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Interview: Gold Motel

| November 1, 2010

Coming Home

Rarely will anything be gained from watching someone struggle with technology. In terms of fulfillment, the experience ranks alongside teaching someone to whistle or trying to tickle yourself. But, as Gold Motel guitarist Eric Hehr repeatedly failed to connect to a conference call with IE and frontwoman Greta Morgan – who was beside him holding her own connected cellphone, calmly giving instructions – a routine soundbyte was proven solidly true.

Appearing: Saturday, November 27th at Subterranean (2011 W. North) in Chicago.

Gold Motel exists because Morgan is on break during The Hush Sound‘s self-induced hiatus. Off the grid since 2008, the Hush will play Metro for a special hometown performance on December 26th, and she will dutifully join them. But when she’s not so occupied, she’d like to make the most of Gold Motel, whose sonics and lineup she designed. Morgan, like so many before her, insists Gold Motel are more than just a solo-project, and folks will placate her with a forced laugh and follow-up questions about The Hush Sound.

But Hehr’s determination to be on this call and Morgan’s willingness to put the press on hold until he succeeds? Jesus, this might really be a band!

“Eric has been playing in bands since he was in fifth or sixth grade,” Morgan says, “and one of his bands played at my high school. My mother was the cool neighborhood mom and she would let us hold concerts for all these teenage bands; his band played in my basement a long time ago.”

Of all the pimply faced teens to circulate through that corner of suburban Oak Brook, Hehr and Morgan hit it off. Even during her hectic, West Coast-based schedule with The Hush Sound, the two remained pen pals at the very least. When it seemed likely that her band would need a break, Hehr and her friends in fellow locals This Is Me Smiling were on her shortlist.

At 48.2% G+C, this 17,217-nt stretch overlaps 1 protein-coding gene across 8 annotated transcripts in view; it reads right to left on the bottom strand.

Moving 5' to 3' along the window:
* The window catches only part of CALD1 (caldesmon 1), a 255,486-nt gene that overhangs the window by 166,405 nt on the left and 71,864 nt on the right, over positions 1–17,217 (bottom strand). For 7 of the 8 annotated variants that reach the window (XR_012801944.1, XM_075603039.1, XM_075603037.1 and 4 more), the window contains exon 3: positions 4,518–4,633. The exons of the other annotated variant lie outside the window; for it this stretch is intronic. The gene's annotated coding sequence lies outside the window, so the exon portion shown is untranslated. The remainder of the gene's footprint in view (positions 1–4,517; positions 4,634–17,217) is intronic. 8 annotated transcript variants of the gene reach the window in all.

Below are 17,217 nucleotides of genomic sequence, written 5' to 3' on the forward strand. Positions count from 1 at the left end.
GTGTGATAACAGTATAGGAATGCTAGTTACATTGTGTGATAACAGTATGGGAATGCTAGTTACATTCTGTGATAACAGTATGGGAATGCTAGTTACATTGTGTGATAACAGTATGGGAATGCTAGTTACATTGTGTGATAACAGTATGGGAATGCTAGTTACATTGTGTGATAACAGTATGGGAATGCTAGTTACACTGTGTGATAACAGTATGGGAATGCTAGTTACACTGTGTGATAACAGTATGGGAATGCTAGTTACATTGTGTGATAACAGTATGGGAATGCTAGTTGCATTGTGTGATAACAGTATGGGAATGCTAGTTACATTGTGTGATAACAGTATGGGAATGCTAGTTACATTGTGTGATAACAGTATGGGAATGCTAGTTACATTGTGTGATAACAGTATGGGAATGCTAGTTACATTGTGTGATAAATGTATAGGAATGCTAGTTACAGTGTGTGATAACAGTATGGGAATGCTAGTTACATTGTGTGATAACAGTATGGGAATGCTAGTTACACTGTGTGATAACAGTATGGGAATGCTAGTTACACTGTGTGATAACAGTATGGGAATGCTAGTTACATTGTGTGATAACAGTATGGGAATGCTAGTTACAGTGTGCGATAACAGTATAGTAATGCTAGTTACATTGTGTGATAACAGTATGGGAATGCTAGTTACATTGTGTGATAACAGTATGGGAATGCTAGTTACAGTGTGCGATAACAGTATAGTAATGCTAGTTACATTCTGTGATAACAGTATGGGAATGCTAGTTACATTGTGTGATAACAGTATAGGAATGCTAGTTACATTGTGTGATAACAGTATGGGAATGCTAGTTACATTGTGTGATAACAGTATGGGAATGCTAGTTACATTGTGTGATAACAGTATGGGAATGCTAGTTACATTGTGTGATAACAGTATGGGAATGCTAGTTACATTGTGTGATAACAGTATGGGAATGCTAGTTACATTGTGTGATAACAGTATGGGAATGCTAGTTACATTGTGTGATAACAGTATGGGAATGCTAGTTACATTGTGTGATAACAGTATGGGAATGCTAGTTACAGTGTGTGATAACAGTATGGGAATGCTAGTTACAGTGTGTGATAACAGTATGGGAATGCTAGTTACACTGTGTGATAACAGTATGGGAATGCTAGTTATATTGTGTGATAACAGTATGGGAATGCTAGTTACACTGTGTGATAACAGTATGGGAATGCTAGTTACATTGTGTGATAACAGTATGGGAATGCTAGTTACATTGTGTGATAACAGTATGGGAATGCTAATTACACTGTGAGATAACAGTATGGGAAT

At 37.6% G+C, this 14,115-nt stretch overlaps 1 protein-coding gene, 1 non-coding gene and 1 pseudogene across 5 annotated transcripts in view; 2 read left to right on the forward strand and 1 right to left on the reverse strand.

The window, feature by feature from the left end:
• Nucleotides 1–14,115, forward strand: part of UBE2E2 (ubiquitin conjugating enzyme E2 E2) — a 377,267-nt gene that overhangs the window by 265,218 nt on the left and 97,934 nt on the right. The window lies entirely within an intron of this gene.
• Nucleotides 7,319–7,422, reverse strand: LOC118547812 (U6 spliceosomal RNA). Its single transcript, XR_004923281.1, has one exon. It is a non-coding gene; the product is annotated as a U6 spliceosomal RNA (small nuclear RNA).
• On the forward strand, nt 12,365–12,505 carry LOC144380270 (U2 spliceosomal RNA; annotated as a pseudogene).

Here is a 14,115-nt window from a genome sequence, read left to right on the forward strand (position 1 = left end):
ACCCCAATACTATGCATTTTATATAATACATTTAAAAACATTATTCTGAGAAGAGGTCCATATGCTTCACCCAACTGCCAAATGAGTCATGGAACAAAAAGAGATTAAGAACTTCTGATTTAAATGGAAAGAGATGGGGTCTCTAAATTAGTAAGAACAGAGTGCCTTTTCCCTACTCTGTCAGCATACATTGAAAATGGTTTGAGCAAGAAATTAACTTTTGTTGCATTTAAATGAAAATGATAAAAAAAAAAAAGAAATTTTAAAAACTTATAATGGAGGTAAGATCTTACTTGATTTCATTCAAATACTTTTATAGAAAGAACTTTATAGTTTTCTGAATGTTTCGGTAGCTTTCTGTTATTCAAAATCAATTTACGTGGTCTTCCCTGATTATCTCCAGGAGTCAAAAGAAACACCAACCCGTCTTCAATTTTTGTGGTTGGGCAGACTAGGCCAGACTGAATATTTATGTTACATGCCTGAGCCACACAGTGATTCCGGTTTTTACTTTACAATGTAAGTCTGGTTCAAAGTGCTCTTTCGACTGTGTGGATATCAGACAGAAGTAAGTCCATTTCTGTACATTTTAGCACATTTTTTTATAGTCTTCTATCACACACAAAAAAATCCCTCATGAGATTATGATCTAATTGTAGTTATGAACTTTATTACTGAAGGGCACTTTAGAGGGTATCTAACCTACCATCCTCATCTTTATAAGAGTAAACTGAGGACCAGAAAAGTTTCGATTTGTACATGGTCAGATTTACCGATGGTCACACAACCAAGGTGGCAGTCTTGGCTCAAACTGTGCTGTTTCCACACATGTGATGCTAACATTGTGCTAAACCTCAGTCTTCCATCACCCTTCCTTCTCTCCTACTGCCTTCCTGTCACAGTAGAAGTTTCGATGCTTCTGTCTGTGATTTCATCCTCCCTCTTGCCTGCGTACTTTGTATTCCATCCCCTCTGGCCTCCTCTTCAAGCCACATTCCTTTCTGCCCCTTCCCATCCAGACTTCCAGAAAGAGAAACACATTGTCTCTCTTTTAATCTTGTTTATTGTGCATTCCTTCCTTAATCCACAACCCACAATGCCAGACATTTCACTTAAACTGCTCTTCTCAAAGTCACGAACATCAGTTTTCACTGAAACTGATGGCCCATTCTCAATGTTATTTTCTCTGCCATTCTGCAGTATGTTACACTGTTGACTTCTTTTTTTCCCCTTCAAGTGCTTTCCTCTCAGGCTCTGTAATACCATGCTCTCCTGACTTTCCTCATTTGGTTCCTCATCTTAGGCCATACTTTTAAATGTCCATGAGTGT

“I started thinking ahead to what the new band would be and how I wanted to do it and who I wanted to work with,” she recalls. “At the end of 2008, I was imagining what Gold Motel would be and, in 2009, I started writing and came home to Chicago to start working with the boys.”

Hehr airlifted out of increasingly dead-end personal committments. “I was still in Chicago, playing with The Yearbooks, a film student at Columbia College, and working at a Wrigleyville restaurant, hoping one would pay off so I could drop the other two. I wasn’t fully involved in anything Gold Motel related until October [2009]. And it was an accumulation of me being dissatisfied being a film student when I would rather be playing music, and The Yearbooks were about to implode. Everything was ending and it was a good time for something to start.”

Aside from a few song sketches, Morgan, Hehr, Dan Duszynski, Matt Minx, and Adam Coldhouse built their debut album, Summer House, from the ground up. Duszynski, whose home studio hosted the recording sessions, and Morgan were deep into the project before Hehr joined, but, like his experience with our phone call, he was willing to do anything to become part of the unit.

“Everything I’ve done before, I’ve done everything,” he says, noting the change. “This was challenging because when I got into the band, half the songs were already written and guitar parts were already designed by Dan. So I had to play basically like a chameleon and pick up parts I had never played before and in a style that I’d never played. I was using chord voicings I would never use and even the way I had to hit notes were different. Overall, it made me a better musician from a technical standpoint. But to this day I’m still like, ‘Guys, if I’m fucking things up, let me know.'”